Braille Trail in Wyoming

Found in Cody Wyoming is a braille trail.  The trail has different surfaces at points of interest with signs in Braille.  A person with impaired vision using a cane would feel the tactile different in the ground surface and know that there is a point of interest.  The first Braille Nature Trail was dedicated in 1967 near Aspen, Colorado. Cody Wy braille trail

Memorial to the Rough Riders in Arlington National Cemetery

A memorial dedicated in 1907 that commemorates those members of the "Rough Riders" who died in the Spanish–American War in 1898. The Rough Riders were a Calgary unit formed by Teddy Roosevelt. They were nicknamed by the press the "Rough Riders" because most of the men were cowboys, frontiersmen, railroad workers, Native Americans, and similar "rough" people from the West.

A memorial dedicated in 1907 that commemorates those members of the “Rough Riders” who died in the Spanish–American War in 1898. The Rough Riders were a Calgary unit formed by Teddy Roosevelt. They were nicknamed by the press the “Rough Riders” because most of the men were cowboys, frontiersmen, railroad workers, Native Americans, and similar “rough” people from the West.

Aialik Glacier

The Aialik Glacier is a glacier in the Kenai Peninsula Borough of Alaska. It drains into Aialik Bay. Part of Kenai Fjords National Park, it (along with many other glaciers) drains the Harding Icefield. Aialik Glacier, a little over 15 miles from Seward, is the largest glacier in Aialik Bay, located in Kenai Fjords National Park. While fairly stable, the glacier calves most actively in May and June.

Wood as Old as the Hills

Escalante Petrified Forest State Park (also known as Escalante State Park) is a Utah State Park where you can enjoy the reservoir, camp and hike among petrified trees that are 150 million years old. The park is located just north of Escalante. Petrified wood forms when fallen trees get washed down a river and buried under layers of mud, ash from volcanoes and other materials. Over millions of years, these minerals crystallize within the wood’s cellular structure forming the stone-like material known as petrified wood.

Bryce Canyon Red Rock Hoodoos

Bryce Canyon National Park is an alpine forest with as many red rock hoodoos as trees. Water and wind over millions of years of freezes and thaws, have carved into the plateau endless fields of distinctive red rock pillars, called hoodoos, as well as into the park’s series of natural amphitheaters. And because Bryce Canyon National Park is at an elevation of 8,000 to 9,000 feet, there are even opportunities for winter sports like snowshoeing and cross-country skiing.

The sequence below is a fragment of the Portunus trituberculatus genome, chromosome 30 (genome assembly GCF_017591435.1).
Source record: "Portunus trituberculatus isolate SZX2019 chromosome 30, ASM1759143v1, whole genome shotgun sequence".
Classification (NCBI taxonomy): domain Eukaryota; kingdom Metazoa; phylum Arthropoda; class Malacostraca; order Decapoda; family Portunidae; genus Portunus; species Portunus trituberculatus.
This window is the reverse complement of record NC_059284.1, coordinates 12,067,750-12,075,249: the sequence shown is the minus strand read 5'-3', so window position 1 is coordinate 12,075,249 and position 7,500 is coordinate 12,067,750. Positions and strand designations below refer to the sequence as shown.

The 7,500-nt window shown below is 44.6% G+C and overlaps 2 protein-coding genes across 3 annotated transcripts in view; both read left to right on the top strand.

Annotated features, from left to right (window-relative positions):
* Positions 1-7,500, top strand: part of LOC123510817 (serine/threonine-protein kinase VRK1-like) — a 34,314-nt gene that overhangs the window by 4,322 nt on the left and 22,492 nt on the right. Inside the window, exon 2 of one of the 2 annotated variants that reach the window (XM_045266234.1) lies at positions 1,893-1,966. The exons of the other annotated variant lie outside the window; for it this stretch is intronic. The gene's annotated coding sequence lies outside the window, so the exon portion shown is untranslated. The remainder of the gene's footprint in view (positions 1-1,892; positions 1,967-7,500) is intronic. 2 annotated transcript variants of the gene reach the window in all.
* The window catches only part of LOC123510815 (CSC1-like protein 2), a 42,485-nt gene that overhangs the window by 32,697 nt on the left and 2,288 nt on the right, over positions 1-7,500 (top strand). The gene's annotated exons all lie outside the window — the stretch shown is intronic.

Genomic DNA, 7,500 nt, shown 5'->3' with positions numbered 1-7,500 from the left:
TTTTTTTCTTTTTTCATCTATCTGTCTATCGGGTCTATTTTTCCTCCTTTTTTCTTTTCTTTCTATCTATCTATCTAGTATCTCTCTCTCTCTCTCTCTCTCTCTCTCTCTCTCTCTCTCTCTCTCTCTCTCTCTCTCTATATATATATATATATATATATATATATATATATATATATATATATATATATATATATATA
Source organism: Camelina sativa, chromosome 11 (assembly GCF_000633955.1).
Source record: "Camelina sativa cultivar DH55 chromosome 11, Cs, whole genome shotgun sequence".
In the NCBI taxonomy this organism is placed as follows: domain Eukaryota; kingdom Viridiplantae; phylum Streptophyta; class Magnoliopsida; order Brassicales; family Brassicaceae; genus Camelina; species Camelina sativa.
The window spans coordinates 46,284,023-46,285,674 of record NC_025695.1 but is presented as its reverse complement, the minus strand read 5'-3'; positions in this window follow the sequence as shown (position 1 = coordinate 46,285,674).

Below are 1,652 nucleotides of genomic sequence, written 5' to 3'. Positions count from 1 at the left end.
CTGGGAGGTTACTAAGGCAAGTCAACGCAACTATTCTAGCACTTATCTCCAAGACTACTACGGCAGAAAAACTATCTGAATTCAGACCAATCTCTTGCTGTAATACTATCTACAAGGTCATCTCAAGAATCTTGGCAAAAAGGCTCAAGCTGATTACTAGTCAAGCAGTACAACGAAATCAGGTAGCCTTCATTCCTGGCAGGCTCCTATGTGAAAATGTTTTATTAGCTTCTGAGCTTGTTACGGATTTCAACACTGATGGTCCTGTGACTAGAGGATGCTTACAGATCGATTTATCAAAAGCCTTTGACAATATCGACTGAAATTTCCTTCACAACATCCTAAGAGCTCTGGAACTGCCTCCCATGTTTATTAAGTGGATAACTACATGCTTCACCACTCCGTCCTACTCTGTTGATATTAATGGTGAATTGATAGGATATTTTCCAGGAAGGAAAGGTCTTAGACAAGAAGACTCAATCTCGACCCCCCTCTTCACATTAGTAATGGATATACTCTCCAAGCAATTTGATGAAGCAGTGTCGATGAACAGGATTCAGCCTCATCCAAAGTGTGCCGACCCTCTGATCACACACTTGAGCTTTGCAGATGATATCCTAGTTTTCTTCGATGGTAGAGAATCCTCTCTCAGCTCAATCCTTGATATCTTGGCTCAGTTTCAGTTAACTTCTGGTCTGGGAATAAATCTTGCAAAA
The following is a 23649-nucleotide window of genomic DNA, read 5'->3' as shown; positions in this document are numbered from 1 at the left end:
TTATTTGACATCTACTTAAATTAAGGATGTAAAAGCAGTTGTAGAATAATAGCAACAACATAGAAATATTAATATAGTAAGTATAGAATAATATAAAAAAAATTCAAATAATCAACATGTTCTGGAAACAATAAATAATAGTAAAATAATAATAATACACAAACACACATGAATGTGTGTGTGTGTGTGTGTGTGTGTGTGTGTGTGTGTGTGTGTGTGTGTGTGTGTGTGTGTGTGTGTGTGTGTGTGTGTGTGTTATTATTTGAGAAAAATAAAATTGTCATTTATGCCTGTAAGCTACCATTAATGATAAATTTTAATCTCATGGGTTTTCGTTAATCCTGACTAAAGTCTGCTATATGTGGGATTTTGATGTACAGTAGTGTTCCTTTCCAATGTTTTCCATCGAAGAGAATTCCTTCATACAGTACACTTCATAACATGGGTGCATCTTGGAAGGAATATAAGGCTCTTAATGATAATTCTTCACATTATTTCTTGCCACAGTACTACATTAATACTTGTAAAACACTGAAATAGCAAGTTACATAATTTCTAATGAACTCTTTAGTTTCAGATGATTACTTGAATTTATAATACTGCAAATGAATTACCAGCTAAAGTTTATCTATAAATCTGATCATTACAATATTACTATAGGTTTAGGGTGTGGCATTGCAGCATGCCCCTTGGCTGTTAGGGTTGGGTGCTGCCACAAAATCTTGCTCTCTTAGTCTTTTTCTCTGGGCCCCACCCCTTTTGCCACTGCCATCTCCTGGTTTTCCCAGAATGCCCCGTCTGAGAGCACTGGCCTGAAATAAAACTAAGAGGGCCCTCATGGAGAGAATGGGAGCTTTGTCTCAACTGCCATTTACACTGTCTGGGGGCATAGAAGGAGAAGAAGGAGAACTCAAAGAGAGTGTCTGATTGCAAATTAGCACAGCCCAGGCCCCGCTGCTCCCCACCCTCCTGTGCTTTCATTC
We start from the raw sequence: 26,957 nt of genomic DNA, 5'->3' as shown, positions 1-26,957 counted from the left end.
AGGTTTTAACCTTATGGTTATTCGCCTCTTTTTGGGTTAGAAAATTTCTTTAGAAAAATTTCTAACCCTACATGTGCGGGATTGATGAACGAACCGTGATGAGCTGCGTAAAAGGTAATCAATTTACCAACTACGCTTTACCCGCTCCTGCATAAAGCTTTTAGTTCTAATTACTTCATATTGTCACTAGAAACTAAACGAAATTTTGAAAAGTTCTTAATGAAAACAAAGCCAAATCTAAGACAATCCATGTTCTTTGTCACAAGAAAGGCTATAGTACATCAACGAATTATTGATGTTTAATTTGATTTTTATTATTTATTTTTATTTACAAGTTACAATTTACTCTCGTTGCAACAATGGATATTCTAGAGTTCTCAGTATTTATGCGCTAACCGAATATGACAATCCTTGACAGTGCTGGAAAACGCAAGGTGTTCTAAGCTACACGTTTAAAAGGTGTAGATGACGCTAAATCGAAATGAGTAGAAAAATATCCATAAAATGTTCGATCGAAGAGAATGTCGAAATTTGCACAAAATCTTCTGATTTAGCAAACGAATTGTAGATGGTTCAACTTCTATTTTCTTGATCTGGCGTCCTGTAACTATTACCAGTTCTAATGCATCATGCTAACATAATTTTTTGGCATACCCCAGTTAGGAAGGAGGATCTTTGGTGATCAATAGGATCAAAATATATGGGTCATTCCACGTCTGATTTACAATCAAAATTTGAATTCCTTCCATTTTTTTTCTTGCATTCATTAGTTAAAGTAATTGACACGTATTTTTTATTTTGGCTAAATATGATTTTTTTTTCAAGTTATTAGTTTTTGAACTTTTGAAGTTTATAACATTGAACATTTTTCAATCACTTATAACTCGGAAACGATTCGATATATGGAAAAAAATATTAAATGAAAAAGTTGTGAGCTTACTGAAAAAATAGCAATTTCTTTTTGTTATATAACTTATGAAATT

Scenic Highway 12

 Utah’s Scenic Byway 12, also known as “A Journey Through Time Scenic Byway.” What’s more, this stretch of pavement is also designated an All-American Road. Only one-third of America’s scenic byways get this distinction, and it’s given because these roads offer unique features that you can’t find elsewhere making these byways tourist destinations unto themselves. The All-American Road: Scenic Byway 12 connects U.S. 89 near Panguitch on the west with S.R. 24 near Torrey on the northeast.

Clouds over the Slickrock

Cloud formation over the slickrock in Grand Staircase-Escalante National Monument The monument spans across nearly one million acres of America’s public lands. Due to its remote location and rugged landscape, the monument was one of the last places in the continental United States to be mapped. The majority of the land within the monument is wild, rugged, and much of it is inaccessible except on foot.

People’s Exchange Building

The People’s Exchange building in Escalante Utah is a 1901 Victorian commercial building. Built around 1901, People’s Exchange started as a co-op on what was then Main Street. The building is a fairly well preserved example of late Victorian Commercial. Standing beside and along the back side of the Exchange building is a Pre-1900 two story house. Victor E. Bean built the two story home prior to the construction of the store.

Ancient Pictures

Inside some of the caves in Grand Staircase-Escalante are ancient pictures that were carved on the walls.  The term “Anasazi” translates to “Ancient Ones”. Because the Anasazi people resigned to a village/farming lifestyle, much of their daily life has been left behind in ruins of Anasazi villages. Many of the Anasazi settlements are scattered throughout the Four Corners area of the Western United States, but there are a large amount of Anasazi villages in the Southern Utah area.